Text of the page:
Now I would like to take a look at our expenses during the quarter. Our lease operating expenses increased by $500,000 to $2.8 million for the three months ended June 30, 2009 over last year's second quarter but decreased on a Mcf equivalent basis. Most of the dollar increase was related to costs incurred in the South Texas acquisition that was not in the 2008 quarter. However our production and other taxes decreased by $0.5 million during the 2009 second quarter as compared to the same period in ’08 because of the significant drop in oil and gas sales revenue as a result of the drop in commodity prices. Depreciation, depletion, and amortization decreased to approximately $2.6 million during the quarter from approximately $2.3 million in the same period last year primarily due to lower amortization costs related to the full cost and permit write down we took at the end of 2008 and in the first quarter of this year.

As I did in last quarter’s call, I need to take a minute to discuss the increase in our SG&A which rose $1.3 million in the recent quarter from the second quarter of 2008, due to stock-based incentive compensation. In both periods, ending June 30, 2009 and 2008, there were non-cash compensation charges totaling $1.8 million and $1 million respectively. A large portion of these charges are related to the amortization of the value of grants of restricted Class B units granted to employees prior to our IPO. Accounting rules require us to value the grant at the time the grant was given and then recognize the value of that grant as an expense over the investing period. In addition some of the non-cash expense recognized relates to restrictive common units granted to employees and directors in addition to phantom units granted to officers.

Majority of the difference between what was recognized this year versus last year is the phantom units granted to management pursuant to their employment agreements had some realized value associated with them this year. Value is based on the price depreciation of our units since the beginning of the year and because our units substantially appreciated in value over the quarter an unrealized expense was recognized. Please keep in mind that each quarter the value of these units will be recalculated until the final value is determined at the end of the year.

I would like to shift my discussion to our leverage and liquidity. At the end of the second quarter we had indebtedness under our reserve-based credit facility totaling $132.5 million and had $21.5 million available for borrowing under our reserve based credit facility. We also had $3.7 million in cash on our balance sheet. This debt level represents a $4 million reduction from March 31, 2009; in addition, we improved our cash position by almost $1 million in that same period. Subsequent to June 30th, we have continued to utilize our excess cash flow to reduce debt and we currently have a $129 million drawn on our reserve based credit facility even after consideration of a $2.6 million deposit that was made on the recently announced Lewis acquisition agreement.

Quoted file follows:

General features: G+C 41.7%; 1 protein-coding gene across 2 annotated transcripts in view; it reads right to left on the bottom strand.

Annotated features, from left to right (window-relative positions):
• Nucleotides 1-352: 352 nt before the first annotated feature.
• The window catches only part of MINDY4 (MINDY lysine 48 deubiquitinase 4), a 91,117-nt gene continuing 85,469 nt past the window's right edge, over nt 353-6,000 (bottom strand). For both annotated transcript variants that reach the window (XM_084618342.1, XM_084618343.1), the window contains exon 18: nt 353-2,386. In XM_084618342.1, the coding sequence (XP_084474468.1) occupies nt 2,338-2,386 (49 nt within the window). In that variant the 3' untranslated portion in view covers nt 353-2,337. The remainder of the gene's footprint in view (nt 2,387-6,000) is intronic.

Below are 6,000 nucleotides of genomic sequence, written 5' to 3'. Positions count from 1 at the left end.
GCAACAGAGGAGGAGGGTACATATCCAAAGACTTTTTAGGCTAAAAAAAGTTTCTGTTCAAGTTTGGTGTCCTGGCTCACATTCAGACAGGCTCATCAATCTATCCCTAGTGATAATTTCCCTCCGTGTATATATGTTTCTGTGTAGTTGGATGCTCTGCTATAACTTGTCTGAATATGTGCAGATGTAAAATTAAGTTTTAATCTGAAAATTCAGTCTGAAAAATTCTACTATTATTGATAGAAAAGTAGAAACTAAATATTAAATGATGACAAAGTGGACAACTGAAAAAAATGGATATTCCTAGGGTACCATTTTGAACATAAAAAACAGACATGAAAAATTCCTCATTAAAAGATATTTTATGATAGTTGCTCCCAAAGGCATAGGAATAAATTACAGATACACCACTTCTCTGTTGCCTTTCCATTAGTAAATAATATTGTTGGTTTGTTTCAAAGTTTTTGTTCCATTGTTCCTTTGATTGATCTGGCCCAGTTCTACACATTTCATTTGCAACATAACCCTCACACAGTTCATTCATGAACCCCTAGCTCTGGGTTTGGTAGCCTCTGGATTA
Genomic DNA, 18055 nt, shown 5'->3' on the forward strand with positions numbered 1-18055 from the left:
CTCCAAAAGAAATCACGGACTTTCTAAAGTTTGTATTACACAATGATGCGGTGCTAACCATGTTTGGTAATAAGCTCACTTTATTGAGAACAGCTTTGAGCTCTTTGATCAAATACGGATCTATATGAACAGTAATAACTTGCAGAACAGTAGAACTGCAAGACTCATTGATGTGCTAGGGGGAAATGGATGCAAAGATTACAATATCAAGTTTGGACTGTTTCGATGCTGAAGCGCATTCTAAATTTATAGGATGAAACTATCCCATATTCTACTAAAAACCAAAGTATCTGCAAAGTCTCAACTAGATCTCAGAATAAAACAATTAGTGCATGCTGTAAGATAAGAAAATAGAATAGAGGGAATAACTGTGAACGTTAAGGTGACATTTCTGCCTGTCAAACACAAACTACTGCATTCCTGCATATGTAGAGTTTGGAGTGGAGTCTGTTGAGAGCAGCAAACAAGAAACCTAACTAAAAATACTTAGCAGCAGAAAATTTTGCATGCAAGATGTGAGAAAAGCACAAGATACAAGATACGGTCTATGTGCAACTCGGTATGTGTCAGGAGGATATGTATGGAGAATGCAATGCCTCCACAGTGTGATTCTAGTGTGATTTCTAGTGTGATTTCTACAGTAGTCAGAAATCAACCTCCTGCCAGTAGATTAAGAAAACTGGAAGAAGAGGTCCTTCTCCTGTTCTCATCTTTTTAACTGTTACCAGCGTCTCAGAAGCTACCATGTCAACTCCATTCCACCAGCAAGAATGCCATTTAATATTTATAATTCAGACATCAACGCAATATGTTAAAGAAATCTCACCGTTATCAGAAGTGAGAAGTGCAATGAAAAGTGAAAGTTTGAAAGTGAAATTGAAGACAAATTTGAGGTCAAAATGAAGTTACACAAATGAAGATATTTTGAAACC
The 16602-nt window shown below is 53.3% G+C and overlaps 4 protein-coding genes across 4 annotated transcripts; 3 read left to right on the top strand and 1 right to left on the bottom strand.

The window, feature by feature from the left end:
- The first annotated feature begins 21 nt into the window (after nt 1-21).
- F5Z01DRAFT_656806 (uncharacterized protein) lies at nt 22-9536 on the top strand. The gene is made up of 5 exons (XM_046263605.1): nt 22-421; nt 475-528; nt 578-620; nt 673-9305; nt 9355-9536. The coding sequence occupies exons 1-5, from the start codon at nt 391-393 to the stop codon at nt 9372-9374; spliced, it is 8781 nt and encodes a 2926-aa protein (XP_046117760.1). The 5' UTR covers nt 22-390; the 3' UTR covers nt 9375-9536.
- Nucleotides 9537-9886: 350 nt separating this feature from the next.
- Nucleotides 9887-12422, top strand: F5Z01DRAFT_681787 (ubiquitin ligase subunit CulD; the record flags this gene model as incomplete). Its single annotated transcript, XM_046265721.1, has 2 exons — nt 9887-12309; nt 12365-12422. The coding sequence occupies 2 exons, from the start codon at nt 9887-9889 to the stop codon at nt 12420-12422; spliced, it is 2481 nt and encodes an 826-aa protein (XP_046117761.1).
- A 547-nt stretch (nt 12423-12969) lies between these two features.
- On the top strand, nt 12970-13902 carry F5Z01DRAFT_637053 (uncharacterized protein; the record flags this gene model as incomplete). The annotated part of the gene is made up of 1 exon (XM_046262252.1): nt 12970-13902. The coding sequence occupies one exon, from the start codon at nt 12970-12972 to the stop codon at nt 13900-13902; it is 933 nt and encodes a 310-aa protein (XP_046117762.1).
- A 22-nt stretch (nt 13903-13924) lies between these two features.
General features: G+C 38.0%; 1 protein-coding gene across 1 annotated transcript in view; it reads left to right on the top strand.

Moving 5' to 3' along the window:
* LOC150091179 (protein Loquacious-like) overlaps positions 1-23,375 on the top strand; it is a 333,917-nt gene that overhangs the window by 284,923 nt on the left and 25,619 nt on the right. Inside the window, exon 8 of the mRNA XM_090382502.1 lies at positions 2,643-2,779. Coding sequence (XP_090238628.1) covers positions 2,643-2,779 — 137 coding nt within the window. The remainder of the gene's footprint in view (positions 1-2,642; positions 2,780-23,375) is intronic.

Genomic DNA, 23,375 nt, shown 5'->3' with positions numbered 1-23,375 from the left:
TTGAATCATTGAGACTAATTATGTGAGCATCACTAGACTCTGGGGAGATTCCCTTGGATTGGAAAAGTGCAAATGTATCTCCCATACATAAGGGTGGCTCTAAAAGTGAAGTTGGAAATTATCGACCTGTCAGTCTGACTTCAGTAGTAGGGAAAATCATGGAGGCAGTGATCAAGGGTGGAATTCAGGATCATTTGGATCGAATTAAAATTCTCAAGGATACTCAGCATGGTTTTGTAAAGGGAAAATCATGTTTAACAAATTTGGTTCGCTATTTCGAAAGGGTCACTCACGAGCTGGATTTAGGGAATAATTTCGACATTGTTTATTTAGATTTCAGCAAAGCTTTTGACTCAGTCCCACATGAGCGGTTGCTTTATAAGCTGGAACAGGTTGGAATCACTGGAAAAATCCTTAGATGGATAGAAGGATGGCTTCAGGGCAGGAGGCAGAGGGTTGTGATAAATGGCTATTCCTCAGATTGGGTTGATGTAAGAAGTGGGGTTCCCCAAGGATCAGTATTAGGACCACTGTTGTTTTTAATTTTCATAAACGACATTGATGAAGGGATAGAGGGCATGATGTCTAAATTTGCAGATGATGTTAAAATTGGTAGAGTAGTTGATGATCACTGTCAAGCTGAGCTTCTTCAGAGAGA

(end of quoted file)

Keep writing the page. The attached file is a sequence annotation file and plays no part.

On May 29, 2009 we announced that in conjunction with our scheduled spring borrowing base redetermination the borrowing base on our reserve based credit facility had been reduced to $154 million principally due to the lower commodity price tags used by the banks to value our reserves. The borrowing base was previously set at $175 million. As part of the Lewis acquisition we have filed $300 million universal shelf registration statement which is not effective currently but we are working diligently with the SEC and hope to have the S3 effective in the near future. In addition we are in the process of amending our existing credit facility as part of this amendment we expect to extend the term of the credit facility and expect that our borrowing base will increase as a result of the new assets pledged from the Lewis acquisition.

As Scott discussed we have built a high quality portfolio of assets through acquisitions with specific characteristics. Those characteristics include mature stable production profiles with low declined rates, long life reserves, reasonably predictable operating expenses and the ability to effectively hedge commodity price exposure including any basis differential. This strategy has served Vanguard well as evidenced by our strong operating results over the last few quarters despite significantly lower natural gas and oil prices. We are dedicated to continuing this strategy but we will not be so focused on acquisitions to forget that our success is also depended on our ability to maximize the productivity of our existing assets. We feel that staying focused on a patient, conservative business strategy will ultimately reap rewards for our unitholders. This concludes my comments and we will be happy to take any questions you might have.

Question-and-Answer Session

Operator

(Operator instructions) Our first question comes from the line of Michael Blum with Wells Fargo Securities. Go ahead please.

Michael Blum -- Wells Fargo Securities

Thanks. Good morning.

Scott Smith

Hey Michael.

Richard Robert

Good morning.

Michael Blum -- Wells Fargo Securities

Couple of questions. One, I guess just in terms of the guidance I think you referenced it by – am I to infer because there is no update to the guidance that the prior guidance stands, obviously excluding the impact of the recent acquisition?

Scott Smith

Yes, I mean we are not going to typically update our guidance in the middle of the year absent an acquisition but I would expect after we close this acquisition that we will publish some additional guidance.

Michael Blum -- Wells Fargo Securities

Okay, and in terms of amending the credit facility and extending it you will be started at new pricing terms and what do you think those all look like?

Richard Robert